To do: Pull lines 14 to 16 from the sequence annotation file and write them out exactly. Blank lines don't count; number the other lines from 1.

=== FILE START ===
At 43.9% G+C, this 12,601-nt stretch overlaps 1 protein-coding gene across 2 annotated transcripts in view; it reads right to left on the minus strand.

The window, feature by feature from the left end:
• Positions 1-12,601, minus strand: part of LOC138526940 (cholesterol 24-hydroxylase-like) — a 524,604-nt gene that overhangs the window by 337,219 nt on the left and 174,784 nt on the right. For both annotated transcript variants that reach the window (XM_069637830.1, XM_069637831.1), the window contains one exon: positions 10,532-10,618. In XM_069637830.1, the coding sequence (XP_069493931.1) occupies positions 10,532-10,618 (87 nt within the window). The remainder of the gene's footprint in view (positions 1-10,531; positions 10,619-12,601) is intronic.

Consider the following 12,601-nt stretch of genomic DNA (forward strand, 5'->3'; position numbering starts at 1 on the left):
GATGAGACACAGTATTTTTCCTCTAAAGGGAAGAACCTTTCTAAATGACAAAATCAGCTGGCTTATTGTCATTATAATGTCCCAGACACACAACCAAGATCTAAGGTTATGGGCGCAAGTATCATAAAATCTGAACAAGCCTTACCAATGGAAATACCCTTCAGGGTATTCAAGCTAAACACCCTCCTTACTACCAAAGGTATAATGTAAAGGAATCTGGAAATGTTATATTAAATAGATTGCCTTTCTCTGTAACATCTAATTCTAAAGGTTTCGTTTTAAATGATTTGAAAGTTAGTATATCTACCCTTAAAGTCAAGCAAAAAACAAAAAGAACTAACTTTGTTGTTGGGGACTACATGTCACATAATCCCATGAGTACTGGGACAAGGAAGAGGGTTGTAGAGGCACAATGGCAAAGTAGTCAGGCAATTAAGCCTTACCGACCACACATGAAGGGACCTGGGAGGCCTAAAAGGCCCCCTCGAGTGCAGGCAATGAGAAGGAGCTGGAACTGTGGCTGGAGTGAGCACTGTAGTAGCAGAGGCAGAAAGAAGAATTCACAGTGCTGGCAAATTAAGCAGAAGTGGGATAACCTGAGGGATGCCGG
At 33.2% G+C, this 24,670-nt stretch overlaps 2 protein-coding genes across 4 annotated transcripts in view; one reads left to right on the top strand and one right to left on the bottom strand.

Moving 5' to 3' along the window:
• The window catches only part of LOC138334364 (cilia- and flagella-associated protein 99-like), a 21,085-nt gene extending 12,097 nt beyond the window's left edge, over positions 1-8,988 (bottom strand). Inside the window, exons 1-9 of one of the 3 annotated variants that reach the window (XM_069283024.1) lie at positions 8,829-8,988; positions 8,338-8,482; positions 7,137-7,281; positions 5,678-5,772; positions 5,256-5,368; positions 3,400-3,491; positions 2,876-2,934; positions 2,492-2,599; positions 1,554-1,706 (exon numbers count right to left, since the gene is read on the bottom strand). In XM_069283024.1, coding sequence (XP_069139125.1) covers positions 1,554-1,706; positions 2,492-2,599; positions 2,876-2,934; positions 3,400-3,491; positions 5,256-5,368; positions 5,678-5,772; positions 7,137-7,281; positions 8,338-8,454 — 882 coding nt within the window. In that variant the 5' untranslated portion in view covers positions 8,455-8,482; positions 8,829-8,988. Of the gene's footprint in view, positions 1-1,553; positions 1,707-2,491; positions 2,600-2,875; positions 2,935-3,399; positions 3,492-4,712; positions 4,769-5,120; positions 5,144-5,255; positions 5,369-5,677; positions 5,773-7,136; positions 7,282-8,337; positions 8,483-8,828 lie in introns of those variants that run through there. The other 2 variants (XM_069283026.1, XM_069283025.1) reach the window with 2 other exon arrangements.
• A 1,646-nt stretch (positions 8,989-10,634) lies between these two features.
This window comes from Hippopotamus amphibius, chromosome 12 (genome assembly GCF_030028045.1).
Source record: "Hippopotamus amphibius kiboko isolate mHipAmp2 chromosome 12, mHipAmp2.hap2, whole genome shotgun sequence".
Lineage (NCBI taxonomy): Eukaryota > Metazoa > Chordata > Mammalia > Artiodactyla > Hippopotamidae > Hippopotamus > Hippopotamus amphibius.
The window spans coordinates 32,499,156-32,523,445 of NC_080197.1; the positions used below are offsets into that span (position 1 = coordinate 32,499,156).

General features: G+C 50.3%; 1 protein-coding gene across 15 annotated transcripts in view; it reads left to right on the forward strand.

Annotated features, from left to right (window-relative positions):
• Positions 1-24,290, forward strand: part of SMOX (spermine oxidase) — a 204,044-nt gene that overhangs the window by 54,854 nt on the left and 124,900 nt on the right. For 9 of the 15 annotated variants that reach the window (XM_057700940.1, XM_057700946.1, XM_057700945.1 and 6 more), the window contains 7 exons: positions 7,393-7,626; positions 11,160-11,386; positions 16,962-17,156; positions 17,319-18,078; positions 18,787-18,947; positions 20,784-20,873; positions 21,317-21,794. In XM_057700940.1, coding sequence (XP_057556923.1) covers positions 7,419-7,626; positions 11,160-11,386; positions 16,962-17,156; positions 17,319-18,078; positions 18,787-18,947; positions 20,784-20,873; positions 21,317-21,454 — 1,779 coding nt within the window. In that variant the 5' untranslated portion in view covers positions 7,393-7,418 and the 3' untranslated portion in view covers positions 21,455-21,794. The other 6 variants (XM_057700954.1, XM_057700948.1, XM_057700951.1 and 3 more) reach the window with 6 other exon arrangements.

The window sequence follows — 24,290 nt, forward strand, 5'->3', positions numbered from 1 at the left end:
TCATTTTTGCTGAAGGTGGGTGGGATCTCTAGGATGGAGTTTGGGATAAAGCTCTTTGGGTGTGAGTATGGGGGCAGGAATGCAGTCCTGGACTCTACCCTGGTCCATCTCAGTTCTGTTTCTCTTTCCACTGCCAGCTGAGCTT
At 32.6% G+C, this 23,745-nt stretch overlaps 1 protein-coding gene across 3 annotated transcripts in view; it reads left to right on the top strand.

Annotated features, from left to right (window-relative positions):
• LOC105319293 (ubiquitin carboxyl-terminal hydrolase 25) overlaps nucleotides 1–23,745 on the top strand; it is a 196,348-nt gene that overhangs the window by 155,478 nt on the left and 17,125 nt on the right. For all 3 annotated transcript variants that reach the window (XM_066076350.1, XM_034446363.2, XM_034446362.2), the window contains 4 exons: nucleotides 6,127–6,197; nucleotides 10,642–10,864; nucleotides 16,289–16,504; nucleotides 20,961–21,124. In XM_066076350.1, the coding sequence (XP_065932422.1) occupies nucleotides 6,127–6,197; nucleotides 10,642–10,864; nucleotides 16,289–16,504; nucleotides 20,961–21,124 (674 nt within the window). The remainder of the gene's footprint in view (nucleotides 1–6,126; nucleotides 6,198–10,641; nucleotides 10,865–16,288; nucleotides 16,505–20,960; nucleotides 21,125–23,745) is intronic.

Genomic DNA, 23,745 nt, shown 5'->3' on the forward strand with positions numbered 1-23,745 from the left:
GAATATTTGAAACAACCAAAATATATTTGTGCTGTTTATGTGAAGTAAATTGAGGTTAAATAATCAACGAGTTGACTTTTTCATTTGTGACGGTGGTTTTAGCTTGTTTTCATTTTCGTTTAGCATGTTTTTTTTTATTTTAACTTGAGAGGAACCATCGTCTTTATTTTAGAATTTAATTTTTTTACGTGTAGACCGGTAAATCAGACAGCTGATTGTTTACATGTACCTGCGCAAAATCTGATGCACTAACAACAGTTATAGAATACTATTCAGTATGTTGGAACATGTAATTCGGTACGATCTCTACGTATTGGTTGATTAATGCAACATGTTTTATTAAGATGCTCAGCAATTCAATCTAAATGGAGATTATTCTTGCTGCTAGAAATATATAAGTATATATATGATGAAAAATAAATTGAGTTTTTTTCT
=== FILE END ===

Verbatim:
General features: G+C 50.3%; 1 protein-coding gene across 15 annotated transcripts in view; it reads left to right on the forward strand.

Annotated features, from left to right (window-relative positions):
• Positions 1-24,290, forward strand: part of SMOX (spermine oxidase) — a 204,044-nt gene that overhangs the window by 54,854 nt on the left and 124,900 nt on the right. For 9 of the 15 annotated variants that reach the window (XM_057700940.1, XM_057700946.1, XM_057700945.1 and 6 more), the window contains 7 exons: positions 7,393-7,626; positions 11,160-11,386; positions 16,962-17,156; positions 17,319-18,078; positions 18,787-18,947; positions 20,784-20,873; positions 21,317-21,794. In XM_057700940.1, coding sequence (XP_057556923.1) covers positions 7,419-7,626; positions 11,160-11,386; positions 16,962-17,156; positions 17,319-18,078; positions 18,787-18,947; positions 20,784-20,873; positions 21,317-21,454 — 1,779 coding nt within the window. In that variant the 5' untranslated portion in view covers positions 7,393-7,418 and the 3' untranslated portion in view covers positions 21,455-21,794. The other 6 variants (XM_057700954.1, XM_057700948.1, XM_057700951.1 and 3 more) reach the window with 6 other exon arrangements.